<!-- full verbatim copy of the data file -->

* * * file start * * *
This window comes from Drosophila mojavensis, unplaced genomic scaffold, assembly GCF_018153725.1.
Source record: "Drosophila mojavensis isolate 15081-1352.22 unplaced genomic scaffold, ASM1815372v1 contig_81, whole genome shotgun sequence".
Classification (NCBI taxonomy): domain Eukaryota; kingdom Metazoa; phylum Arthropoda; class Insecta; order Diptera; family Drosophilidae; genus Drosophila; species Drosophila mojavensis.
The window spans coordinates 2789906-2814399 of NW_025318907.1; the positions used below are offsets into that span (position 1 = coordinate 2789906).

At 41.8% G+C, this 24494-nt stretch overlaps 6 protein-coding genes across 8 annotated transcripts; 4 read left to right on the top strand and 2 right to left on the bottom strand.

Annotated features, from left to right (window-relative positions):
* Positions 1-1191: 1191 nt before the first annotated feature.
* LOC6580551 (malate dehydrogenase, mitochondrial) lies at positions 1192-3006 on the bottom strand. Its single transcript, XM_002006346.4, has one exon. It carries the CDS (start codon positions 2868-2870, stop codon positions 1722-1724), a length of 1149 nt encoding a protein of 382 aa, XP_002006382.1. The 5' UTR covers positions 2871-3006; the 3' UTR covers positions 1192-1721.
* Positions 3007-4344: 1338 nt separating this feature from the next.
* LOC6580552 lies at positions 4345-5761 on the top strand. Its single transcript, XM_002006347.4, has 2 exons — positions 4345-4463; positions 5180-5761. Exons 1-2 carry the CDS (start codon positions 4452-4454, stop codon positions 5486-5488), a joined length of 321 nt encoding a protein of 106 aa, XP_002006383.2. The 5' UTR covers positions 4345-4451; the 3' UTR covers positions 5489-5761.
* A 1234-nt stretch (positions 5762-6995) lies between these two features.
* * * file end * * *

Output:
This window comes from Drosophila mojavensis, unplaced genomic scaffold, assembly GCF_018153725.1.
Source record: "Drosophila mojavensis isolate 15081-1352.22 unplaced genomic scaffold, ASM1815372v1 contig_81, whole genome shotgun sequence".
Classification (NCBI taxonomy): domain Eukaryota; kingdom Metazoa; phylum Arthropoda; class Insecta; order Diptera; family Drosophilidae; genus Drosophila; species Drosophila mojavensis.
The window spans coordinates 2789906-2814399 of NW_025318907.1; the positions used below are offsets into that span (position 1 = coordinate 2789906).

At 41.8% G+C, this 24494-nt stretch overlaps 6 protein-coding genes across 8 annotated transcripts; 4 read left to right on the top strand and 2 right to left on the bottom strand.

Annotated features, from left to right (window-relative positions):
* Positions 1-1191: 1191 nt before the first annotated feature.
* LOC6580551 (malate dehydrogenase, mitochondrial) lies at positions 1192-3006 on the bottom strand. Its single transcript, XM_002006346.4, has one exon. It carries the CDS (start codon positions 2868-2870, stop codon positions 1722-1724), a length of 1149 nt encoding a protein of 382 aa, XP_002006382.1. The 5' UTR covers positions 2871-3006; the 3' UTR covers positions 1192-1721.
* Positions 3007-4344: 1338 nt separating this feature from the next.
* LOC6580552 lies at positions 4345-5761 on the top strand. Its single transcript, XM_002006347.4, has 2 exons — positions 4345-4463; positions 5180-5761. Exons 1-2 carry the CDS (start codon positions 4452-4454, stop codon positions 5486-5488), a joined length of 321 nt encoding a protein of 106 aa, XP_002006383.2. The 5' UTR covers positions 4345-4451; the 3' UTR covers positions 5489-5761.
* A 1234-nt stretch (positions 5762-6995) lies between these two features.